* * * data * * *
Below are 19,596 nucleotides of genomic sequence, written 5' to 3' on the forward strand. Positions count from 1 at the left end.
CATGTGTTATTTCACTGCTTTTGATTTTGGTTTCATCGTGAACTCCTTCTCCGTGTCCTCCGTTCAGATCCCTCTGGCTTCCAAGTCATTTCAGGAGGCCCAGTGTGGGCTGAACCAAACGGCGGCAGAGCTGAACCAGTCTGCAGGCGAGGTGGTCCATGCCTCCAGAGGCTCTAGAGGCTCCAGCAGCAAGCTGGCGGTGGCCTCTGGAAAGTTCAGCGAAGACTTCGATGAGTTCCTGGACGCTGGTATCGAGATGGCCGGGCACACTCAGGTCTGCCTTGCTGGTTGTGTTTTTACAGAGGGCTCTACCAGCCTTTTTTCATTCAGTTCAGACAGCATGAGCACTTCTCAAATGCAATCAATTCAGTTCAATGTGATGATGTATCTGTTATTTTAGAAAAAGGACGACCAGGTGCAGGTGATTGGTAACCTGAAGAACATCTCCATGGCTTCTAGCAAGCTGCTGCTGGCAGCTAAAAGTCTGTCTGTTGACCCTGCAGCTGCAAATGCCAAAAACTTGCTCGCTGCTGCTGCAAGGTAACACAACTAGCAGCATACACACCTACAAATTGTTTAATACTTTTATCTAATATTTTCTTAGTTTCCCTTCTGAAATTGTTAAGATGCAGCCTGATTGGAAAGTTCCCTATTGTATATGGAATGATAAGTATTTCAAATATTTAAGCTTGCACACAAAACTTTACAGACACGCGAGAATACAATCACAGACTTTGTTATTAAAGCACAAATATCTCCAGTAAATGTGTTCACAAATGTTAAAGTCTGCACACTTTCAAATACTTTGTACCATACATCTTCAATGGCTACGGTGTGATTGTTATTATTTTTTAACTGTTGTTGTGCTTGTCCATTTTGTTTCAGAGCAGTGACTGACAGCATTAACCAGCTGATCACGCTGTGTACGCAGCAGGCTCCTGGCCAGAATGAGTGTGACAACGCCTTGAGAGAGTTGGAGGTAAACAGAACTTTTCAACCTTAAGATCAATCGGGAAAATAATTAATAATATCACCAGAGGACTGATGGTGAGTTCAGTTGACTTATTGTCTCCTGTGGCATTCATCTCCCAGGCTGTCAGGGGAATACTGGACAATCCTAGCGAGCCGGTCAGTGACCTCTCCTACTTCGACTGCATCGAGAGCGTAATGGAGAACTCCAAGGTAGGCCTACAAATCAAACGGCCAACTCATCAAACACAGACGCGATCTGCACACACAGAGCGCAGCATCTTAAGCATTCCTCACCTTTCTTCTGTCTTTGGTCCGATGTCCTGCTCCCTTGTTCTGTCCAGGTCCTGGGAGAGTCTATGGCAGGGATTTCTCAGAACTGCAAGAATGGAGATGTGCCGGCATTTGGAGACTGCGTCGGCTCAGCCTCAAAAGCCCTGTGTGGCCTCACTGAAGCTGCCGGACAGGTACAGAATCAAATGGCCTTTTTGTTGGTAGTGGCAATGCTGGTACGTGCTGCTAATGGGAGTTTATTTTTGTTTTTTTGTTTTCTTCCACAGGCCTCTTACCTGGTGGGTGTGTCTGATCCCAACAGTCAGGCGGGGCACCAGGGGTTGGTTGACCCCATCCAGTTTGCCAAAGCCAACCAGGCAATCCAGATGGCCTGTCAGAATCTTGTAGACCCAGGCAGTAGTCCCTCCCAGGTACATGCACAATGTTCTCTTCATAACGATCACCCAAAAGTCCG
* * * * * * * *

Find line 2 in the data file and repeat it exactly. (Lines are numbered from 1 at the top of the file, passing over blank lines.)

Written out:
CATGTGTTATTTCACTGCTTTTGATTTTGGTTTCATCGTGAACTCCTTCTCCGTGTCCTCCGTTCAGATCCCTCTGGCTTCCAAGTCATTTCAGGAGGCCCAGTGTGGGCTGAACCAAACGGCGGCAGAGCTGAACCAGTCTGCAGGCGAGGTGGTCCATGCCTCCAGAGGCTCTAGAGGCTCCAGCAGCAAGCTGGCGGTGGCCTCTGGAAAGTTCAGCGAAGACTTCGATGAGTTCCTGGACGCTGGTATCGAGATGGCCGGGCACACTCAGGTCTGCCTTGCTGGTTGTGTTTTTACAGAGGGCTCTACCAGCCTTTTTTCATTCAGTTCAGACAGCATGAGCACTTCTCAAATGCAATCAATTCAGTTCAATGTGATGATGTATCTGTTATTTTAGAAAAAGGACGACCAGGTGCAGGTGATTGGTAACCTGAAGAACATCTCCATGGCTTCTAGCAAGCTGCTGCTGGCAGCTAAAAGTCTGTCTGTTGACCCTGCAGCTGCAAATGCCAAAAACTTGCTCGCTGCTGCTGCAAGGTAACACAACTAGCAGCATACACACCTACAAATTGTTTAATACTTTTATCTAATATTTTCTTAGTTTCCCTTCTGAAATTGTTAAGATGCAGCCTGATTGGAAAGTTCCCTATTGTATATGGAATGATAAGTATTTCAAATATTTAAGCTTGCACACAAAACTTTACAGACACGCGAGAATACAATCACAGACTTTGTTATTAAAGCACAAATATCTCCAGTAAATGTGTTCACAAATGTTAAAGTCTGCACACTTTCAAATACTTTGTACCATACATCTTCAATGGCTACGGTGTGATTGTTATTATTTTTTAACTGTTGTTGTGCTTGTCCATTTTGTTTCAGAGCAGTGACTGACAGCATTAACCAGCTGATCACGCTGTGTACGCAGCAGGCTCCTGGCCAGAATGAGTGTGACAACGCCTTGAGAGAGTTGGAGGTAAACAGAACTTTTCAACCTTAAGATCAATCGGGAAAATAATTAATAATATCACCAGAGGACTGATGGTGAGTTCAGTTGACTTATTGTCTCCTGTGGCATTCATCTCCCAGGCTGTCAGGGGAATACTGGACAATCCTAGCGAGCCGGTCAGTGACCTCTCCTACTTCGACTGCATCGAGAGCGTAATGGAGAACTCCAAGGTAGGCCTACAAATCAAACGGCCAACTCATCAAACACAGACGCGATCTGCACACACAGAGCGCAGCATCTTAAGCATTCCTCACCTTTCTTCTGTCTTTGGTCCGATGTCCTGCTCCCTTGTTCTGTCCAGGTCCTGGGAGAGTCTATGGCAGGGATTTCTCAGAACTGCAAGAATGGAGATGTGCCGGCATTTGGAGACTGCGTCGGCTCAGCCTCAAAAGCCCTGTGTGGCCTCACTGAAGCTGCCGGACAGGTACAGAATCAAATGGCCTTTTTGTTGGTAGTGGCAATGCTGGTACGTGCTGCTAATGGGAGTTTATTTTTGTTTTTTTGTTTTCTTCCACAGGCCTCTTACCTGGTGGGTGTGTCTGATCCCAACAGTCAGGCGGGGCACCAGGGGTTGGTTGACCCCATCCAGTTTGCCAAAGCCAACCAGGCAATCCAGATGGCCTGTCAGAATCTTGTAGACCCAGGCAGTAGTCCCTCCCAGGTACATGCACAATGTTCTCTTCATAACGATCACCCAAAAGTCCG